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Teaching Kids to Finish Well

There is much hope in any beginning, and a new school year is filled with many. In order to see those hopes realized in my family, we are all ready talking about the end of the school year and how to finish well. I am asking my little learners what they want to be able to say they did at the end of the school year. How do they want their character to grow? And what will they be thankful they learned?

Teaching Kids to Finish Well

Granted, this is not one of their favorite discussions. I understand that it demands a conceptual thinking process that is a bit of a stretch for the younger ones, but it is building a habit of goal-setting and proactive thinking. Also, if they know it is coming at the beginning of each academic year they begin to think through their answers before I even ask. I want to get them to a point where when they begin new undertakings already asking, “How do I want this to end, and how can I finish well?”

These three basic practices are what I hope will help them do just that:

Dream

In our attempts to reverse-engineer the school year, the first step is always to know what we are shooting for. When I was in school, my goal was to do well enough that I did not have to repeat a grade. I never talked to my mom about it, but I did reach my goal. A goal that had nothing to do with the desires of my heart. This didn’t lead to me feeling successful as a learner, not to mention I had to make up for it in college with extra classes! The dreams of our children will vary, but they learn to dream bigger when we give them permission to do so. We must remember that our dreams should not be imposed on them as their’s, but instead be grateful for the privilege of walking alongside them as they discover what ignites their unique imaginations.

Make a Plan

We all know dreamers who never do anything, and I don’t wish those unmet hopes on anyone. To keep our kids from falling into this trap, we must teach them how to make a plan. The dream is the blank canvas, but we must sit down and talk about the work demanded before it can become a masterpiece. Some work is fun, some is hard, but work is a guaranteed requirement to finish well.

Writing out action steps is helpful, so that they are easy to refer back to. This will help your kiddo see the progress they are or are not making. As they begin to see small goals met in childhood as a result of dreaming and taking action they will become more motivated to shoot for bigger goals and be strengthened to persevere as they grow. Someone who learns the reward of working towards something and sees it come to fruition, is a person more likely to take the risk again.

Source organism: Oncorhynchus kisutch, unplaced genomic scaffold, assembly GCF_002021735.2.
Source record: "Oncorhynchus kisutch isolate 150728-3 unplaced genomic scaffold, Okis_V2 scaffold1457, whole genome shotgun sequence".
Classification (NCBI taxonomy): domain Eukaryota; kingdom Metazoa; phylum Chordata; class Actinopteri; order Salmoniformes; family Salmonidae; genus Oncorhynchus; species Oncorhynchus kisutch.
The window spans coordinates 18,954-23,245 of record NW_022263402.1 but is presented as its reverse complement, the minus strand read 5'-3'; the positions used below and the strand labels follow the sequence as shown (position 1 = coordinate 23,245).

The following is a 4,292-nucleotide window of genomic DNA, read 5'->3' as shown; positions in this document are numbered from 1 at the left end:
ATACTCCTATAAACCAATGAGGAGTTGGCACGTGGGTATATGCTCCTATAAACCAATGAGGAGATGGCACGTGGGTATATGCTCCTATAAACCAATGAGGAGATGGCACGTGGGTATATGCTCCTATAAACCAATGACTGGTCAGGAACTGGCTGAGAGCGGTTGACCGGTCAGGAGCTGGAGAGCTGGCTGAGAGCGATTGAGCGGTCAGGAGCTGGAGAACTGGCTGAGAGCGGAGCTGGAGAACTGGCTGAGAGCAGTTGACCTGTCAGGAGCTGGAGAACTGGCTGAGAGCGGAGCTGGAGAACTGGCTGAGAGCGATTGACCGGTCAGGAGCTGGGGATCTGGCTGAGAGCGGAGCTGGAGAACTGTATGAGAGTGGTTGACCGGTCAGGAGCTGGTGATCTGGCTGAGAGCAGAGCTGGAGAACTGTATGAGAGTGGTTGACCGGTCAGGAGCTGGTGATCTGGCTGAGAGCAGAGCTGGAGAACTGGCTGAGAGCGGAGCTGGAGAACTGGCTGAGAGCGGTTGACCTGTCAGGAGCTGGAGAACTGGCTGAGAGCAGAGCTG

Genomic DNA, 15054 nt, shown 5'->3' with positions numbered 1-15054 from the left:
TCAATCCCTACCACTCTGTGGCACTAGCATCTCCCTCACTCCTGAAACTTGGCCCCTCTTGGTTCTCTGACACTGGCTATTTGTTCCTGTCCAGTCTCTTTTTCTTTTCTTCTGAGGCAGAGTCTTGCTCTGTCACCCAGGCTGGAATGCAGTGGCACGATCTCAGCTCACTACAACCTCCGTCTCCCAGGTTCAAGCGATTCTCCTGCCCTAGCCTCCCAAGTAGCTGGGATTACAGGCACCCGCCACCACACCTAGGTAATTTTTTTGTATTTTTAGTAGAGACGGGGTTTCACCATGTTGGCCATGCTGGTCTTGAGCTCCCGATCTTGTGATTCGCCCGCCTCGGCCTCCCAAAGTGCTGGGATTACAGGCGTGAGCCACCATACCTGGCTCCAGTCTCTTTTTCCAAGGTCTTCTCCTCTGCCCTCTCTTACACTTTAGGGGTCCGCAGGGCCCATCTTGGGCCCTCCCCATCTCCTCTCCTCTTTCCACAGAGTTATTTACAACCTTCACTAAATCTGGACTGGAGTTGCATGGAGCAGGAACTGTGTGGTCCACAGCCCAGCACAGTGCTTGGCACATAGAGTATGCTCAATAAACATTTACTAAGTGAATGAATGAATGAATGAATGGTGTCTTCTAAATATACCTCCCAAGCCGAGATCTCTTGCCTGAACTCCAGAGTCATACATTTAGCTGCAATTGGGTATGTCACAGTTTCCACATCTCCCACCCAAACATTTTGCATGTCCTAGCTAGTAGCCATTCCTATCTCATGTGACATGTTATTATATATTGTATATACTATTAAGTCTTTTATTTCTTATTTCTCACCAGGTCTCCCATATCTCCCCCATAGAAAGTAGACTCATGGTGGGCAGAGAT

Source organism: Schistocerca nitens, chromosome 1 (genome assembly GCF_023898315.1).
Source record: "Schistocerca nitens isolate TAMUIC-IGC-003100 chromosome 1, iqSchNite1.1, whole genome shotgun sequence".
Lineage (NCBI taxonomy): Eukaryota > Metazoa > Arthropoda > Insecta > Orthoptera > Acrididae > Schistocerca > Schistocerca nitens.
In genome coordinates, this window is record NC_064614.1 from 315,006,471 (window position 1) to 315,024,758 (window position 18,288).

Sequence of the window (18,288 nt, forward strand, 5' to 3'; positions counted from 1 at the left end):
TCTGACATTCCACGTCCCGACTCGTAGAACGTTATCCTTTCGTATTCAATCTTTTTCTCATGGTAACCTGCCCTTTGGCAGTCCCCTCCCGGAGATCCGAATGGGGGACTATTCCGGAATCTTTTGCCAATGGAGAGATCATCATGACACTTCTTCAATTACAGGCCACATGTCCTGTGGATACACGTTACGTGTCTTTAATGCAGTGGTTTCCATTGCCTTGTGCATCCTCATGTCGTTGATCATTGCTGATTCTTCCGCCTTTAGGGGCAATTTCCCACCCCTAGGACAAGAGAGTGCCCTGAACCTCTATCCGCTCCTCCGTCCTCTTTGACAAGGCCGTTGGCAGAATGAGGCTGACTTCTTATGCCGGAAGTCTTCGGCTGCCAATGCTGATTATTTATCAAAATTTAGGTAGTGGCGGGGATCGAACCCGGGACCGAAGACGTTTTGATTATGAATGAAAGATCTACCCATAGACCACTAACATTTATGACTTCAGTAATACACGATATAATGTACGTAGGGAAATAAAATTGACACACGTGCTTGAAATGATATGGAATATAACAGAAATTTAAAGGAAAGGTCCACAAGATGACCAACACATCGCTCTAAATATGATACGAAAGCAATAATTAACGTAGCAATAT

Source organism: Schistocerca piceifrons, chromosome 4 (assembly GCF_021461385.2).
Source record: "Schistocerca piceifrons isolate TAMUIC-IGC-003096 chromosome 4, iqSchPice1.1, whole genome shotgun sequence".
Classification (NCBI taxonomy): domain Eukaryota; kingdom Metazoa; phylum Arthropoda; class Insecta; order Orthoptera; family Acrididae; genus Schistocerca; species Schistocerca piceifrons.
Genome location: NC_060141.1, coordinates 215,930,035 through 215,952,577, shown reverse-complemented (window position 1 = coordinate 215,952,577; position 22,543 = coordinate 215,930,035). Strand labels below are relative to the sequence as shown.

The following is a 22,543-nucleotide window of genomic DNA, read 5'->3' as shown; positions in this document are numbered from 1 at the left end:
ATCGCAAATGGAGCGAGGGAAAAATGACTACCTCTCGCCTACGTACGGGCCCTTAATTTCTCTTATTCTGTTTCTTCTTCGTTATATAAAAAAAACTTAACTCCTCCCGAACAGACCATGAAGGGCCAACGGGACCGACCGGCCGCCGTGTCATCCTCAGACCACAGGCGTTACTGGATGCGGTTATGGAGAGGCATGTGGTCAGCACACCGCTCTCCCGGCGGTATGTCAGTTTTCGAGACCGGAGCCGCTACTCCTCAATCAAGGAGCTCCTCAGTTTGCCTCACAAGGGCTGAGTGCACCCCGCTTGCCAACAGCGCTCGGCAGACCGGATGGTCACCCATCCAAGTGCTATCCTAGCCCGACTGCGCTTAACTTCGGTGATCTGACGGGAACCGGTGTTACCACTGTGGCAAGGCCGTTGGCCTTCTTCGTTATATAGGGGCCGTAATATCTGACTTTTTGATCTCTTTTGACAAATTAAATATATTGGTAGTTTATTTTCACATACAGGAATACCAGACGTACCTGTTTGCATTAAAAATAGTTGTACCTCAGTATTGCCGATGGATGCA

Check In

I get that taking action is easier said than done. This is why it is important to have accountability. Making a series of questions to ask your child at each check-in is helpful because they begin to anticipate the questions and can mentally prepare for how to answer them. I recommend asking once a month, possibly on a planned parent/child date. Here are some sample questions, but you can always adapt them to better meet your child’s needs:

  • How have you made progress toward your goal this month?
  • Are you still dreaming for these things? If not, are you discouraged for some reason, or is it time to recalculate what you are shooting for?
  • What can you do to move closer to a strong finish this month?

These simple back-to-school traditions can become great tools for teaching character and self-motivation. The kids may grumble when we ask how it is going, but when we see them dream, thrive, and finish well, and years later helping their own children learn to do the same, we will know we are moving towards finishing this parenting thing well!

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